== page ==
The eve of a new year on the ranch

Pigeons flying towards a new year above the Santa Fe plaza.

We make resolutions and there’s nothing wrong in doing so.  We plan to do better, give more and finish the big chores we have had on our list for months, maybe even curtail or give up our vices.  Well, maybe not completely give them up, but back off bad habits.

I work with students, horses and the land.  I work in order to live, not live in order to work.  That’s a big, big difference.  Working with students this last year has been more rewarding than ever before in my professional career.  I attribute that to my nearing retirement and wanting to give what I think is of value to the student before I put the chalk in the tray and walk away.  Time is fleeting and I don’t have time to cover all the points, just the most significant.  So, for this next year, I resolve to cut the excess from the lectures and discussions and get right to the core: finding your voice, writing down your voice and tending to your own garden (Voltaire, Gilgamesh, Trilling).

For my life with horses, it’s a sadder year coming.  We are selling Sweet Hija who is pregnant with a female and Shiners Fannin Peppy, the first foal out of Sweet Hija.  Brenda and I will be left with our two paints, Star and Lilly, both having their share of health problems these days.  In January, we are going to Oklahoma City for the Mixed Winter Sale at Heritage Place.  Market forces beyond my control have cut through our ranch operations with a vengeance and the cost of horse breeding and market conditions force my hand.  What Brenda and I are trying to do, in taking Hija and Fanny to the sale in Oklahoma, is to put these fine horses in the best sale around so that they will have good homes or ranches to live out their days.  So, for this next year, I resolve to focus on Star and Lilly, build some good, strong pens in the Pecan Tree Pasture for their safety.  I resolve not to think too much about our loss of Hija and Fanny and the little one — difficult to push that resolution through next year, I guarantee.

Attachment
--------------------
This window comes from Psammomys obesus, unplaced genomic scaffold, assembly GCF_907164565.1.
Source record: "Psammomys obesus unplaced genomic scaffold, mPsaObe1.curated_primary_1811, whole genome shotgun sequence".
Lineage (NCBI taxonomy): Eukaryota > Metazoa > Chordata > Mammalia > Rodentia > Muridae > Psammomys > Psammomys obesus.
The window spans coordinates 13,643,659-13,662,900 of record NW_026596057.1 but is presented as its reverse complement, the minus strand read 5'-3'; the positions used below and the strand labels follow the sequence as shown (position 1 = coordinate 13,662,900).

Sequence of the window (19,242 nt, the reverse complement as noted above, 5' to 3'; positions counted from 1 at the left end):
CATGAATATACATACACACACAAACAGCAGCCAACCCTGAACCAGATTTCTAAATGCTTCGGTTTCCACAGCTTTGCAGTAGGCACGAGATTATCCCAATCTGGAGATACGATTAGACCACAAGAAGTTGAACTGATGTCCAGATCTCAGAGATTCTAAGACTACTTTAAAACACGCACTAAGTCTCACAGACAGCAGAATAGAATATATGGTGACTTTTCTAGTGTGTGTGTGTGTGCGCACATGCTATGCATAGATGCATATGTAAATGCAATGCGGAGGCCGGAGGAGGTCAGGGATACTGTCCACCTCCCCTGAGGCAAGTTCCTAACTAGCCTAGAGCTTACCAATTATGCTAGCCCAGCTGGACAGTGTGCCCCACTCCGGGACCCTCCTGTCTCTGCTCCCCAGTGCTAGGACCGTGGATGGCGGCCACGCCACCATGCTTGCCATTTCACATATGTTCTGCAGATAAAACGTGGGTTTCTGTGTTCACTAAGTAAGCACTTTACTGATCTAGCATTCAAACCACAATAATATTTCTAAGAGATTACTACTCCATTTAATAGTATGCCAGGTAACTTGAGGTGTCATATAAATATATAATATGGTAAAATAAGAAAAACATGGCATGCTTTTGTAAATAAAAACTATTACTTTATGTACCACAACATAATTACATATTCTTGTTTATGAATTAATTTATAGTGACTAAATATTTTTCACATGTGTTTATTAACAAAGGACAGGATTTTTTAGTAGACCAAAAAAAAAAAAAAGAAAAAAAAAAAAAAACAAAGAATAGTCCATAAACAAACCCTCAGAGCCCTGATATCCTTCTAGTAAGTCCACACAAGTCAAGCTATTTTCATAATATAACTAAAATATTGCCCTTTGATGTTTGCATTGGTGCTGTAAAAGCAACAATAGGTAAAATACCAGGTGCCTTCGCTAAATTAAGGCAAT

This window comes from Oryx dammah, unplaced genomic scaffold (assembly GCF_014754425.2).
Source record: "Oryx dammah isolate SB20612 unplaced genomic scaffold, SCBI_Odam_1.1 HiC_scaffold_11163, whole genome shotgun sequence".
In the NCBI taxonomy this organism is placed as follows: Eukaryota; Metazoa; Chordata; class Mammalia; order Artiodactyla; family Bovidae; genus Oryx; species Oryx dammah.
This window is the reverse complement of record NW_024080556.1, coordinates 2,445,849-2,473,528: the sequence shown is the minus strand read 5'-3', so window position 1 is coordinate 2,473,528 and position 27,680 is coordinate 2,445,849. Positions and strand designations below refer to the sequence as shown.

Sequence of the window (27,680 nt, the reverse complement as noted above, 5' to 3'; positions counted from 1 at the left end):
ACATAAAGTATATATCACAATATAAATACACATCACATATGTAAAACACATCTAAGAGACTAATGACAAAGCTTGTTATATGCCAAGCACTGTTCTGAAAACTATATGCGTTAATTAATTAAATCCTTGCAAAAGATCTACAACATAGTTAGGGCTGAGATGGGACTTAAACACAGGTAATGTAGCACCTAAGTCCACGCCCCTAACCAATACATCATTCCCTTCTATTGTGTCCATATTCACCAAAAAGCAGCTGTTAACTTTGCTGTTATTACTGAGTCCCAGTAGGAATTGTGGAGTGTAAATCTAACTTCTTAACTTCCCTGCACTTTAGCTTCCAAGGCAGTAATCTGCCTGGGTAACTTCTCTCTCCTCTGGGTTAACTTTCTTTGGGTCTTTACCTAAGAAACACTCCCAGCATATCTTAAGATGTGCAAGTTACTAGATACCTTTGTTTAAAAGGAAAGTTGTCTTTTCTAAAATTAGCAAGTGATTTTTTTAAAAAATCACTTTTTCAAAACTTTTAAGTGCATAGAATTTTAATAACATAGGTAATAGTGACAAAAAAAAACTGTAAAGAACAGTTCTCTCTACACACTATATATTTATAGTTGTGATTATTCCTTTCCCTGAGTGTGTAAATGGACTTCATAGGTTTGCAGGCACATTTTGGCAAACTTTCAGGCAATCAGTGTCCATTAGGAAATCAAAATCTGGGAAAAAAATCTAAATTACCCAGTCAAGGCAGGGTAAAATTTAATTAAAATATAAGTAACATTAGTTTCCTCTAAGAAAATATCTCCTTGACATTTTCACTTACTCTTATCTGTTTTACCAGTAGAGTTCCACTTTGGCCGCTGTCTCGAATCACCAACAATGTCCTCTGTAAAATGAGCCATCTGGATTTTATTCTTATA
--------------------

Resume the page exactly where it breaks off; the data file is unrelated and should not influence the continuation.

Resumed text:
And, finally with the land, I resolve to set up brush piles for the little critters, deer and birds about the place, not shredding every single bush like some of my neighbors.  Further, I want to learn the name of every tree species on Flying Hat Ranch, or at least make a major dent in nomenclature.  I will also continue to plant native grasses about the pastures.

The eve of 2011 is here.  I toast to love, health and fortune to be found among horses and land, family and students — yours as well as mine.

Sweet Hija at full gallop in winter snow (2010).

Fanny strutting in the grove with Shiney (summer 2009).



Filed under Flying Hat Ranch, Lilly, Shiners Fannin Peppy (Fanny), Sweet Hija

15 responses to “The eve of a new year on the ranch

  1. Happy New year, Jack, to you and Brenda, and all in your “family.” “Nothing is Permanent but change.” I hope the changes coming ahead for you and the ranch hold yet unrealized blessings. May 2011 be a wonderful year of discovery.

  2. And I toast to you Jack for making difficult and wise decisions. Life on the ranch may seem a little different without the full compliment of horses but you can be proud and rest easy knowing they will have good homes. With regards to your improvement of wildlife habitat I think this is just wonderful. To take the time to learn your native species and improve the land will bring you great joy.

    Happy New year to you and yours.

    • Thanks, Bill. I read on your blog about your hard decisions. Thank you for your especially kind words in commenting to me. I’m looking forward to the field work with the trees.

  3. Happy New Year to you and your family, Jack! May it be a wonderful and rewarding year!

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  5. Ken Dockray

    Beautiful pics of the horses and text well said. Congratulations and Happy New Year!

  6. Pingback: Additional information on sale of Sweet Hija and Shiners Fannin Peppy, Mixed Winter Sale Heritage Place, January 2011 « Flying Hat Ranch

  7. Kittie Howard

    I’m in awe of your courage. You’re giving up two and a half kids for adoption, a Solomon decision that nourishes the whole.

    You’re on the edge of retirement. You’re giving up part of your soul to nourish the next generation.

    Jack, you’re more than an inspiration, you’re the essence of America. God bless you!

  8. Erin R.

    Dr. Matthews thank you for all your hard work as a teacher. I have learned so much from you and I am very grateful. Cisco will be losing the best when you retire. Wishing you a wonderful new year and Fanny and Hija the best of luck in their new homes!

  9. Learning your trees – you picked a project that will satisfy! The best husbands/wives of their land will know the land well, will respond when there are needs.

    Lucky are your students!! Lucky are we to read your musings from your studies and lucky also to hear you listen to us very well.

    Thank you!!

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